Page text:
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Islets of Langerhans

Cell clusters in the pancreas that form the endocrine part of that organ; secrete insulin and other hormones. Cells found in the pancreas that are responsible for secreting insulin and glucagon. The endocrine region of the pancreas, i.e. pancreatic cells that produce hormones, mainly glucagon and insulin
The pancreas is a glandular structure that functions mainly for the production of pancreatic enzymes for digestion and of hormones such as insulin and glucagon. Its production of such hormones makes the pancreas a part of the endocrine system. The cells in the pancreas that carry out endocrine functions are the islets of Langerhans. The name came from the German anatomist, Paul Langerhans, who first described them in 1869. The islets of Langerhans make up about 4.5% of the pancreas.1

In humans, the two major cells of the islets are the alpha cells and the beta cells. The alpha cells produce glucagon whereas the beta cells make insulin. In type 1 diabetic individuals, the beta cells have become non-functional resulting in the insufficiency of insulin that regulates blood sugar levels.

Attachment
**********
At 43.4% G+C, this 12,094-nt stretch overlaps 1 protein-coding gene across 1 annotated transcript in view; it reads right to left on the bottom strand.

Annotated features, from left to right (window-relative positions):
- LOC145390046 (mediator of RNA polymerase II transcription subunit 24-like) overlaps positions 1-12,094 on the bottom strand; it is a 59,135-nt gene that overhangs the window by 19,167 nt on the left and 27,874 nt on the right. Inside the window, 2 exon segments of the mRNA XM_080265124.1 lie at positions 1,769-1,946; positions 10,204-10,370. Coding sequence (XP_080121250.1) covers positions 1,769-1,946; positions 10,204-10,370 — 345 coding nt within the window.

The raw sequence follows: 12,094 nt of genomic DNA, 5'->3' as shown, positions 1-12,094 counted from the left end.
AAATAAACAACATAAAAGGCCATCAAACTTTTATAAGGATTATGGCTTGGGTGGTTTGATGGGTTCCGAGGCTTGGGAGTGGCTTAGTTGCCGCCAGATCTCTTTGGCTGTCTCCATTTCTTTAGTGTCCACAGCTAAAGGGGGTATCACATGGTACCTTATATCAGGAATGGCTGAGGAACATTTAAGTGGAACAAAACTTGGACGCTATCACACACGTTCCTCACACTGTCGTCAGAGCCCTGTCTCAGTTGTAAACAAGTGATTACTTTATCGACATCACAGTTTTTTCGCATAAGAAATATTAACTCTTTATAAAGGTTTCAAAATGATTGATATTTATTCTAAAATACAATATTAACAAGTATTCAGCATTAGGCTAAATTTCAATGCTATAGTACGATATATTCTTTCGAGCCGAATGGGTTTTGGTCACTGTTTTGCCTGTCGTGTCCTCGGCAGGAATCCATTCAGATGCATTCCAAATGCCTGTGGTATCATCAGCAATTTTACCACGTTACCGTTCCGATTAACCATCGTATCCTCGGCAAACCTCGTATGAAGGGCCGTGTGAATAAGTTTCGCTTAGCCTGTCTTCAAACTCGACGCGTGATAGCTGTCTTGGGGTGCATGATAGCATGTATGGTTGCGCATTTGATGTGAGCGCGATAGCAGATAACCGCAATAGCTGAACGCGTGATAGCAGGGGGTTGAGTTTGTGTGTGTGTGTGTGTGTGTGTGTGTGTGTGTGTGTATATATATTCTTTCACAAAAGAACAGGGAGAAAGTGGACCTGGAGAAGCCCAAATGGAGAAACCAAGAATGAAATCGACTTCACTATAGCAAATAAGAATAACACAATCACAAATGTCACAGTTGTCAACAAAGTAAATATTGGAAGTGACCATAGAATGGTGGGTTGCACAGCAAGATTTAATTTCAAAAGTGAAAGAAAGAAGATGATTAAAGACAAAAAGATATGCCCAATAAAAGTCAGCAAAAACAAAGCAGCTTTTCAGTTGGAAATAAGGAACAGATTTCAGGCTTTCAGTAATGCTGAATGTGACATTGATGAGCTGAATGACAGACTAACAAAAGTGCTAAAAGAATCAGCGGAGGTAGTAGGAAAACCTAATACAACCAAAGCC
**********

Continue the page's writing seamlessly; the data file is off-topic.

The other cells that make up the islets of Langerhans include delta cells (producing somatostatin), gamma cells (producing polypeptide), and epsilon cells (producing ghrelin).

Word origin: named after Paul Langerhans, the German anatomist who first described it.


  • pancreatic islets


1 Ionescu-Tirgoviste, C., Gagniuc, P. A., Gubceac, E., Mardare, L., Popescu, I., Dima, S., & Militaru, M. (2015). “A 3D map of the islet routes throughout the healthy human pancreas”. Scientific Reports 5.

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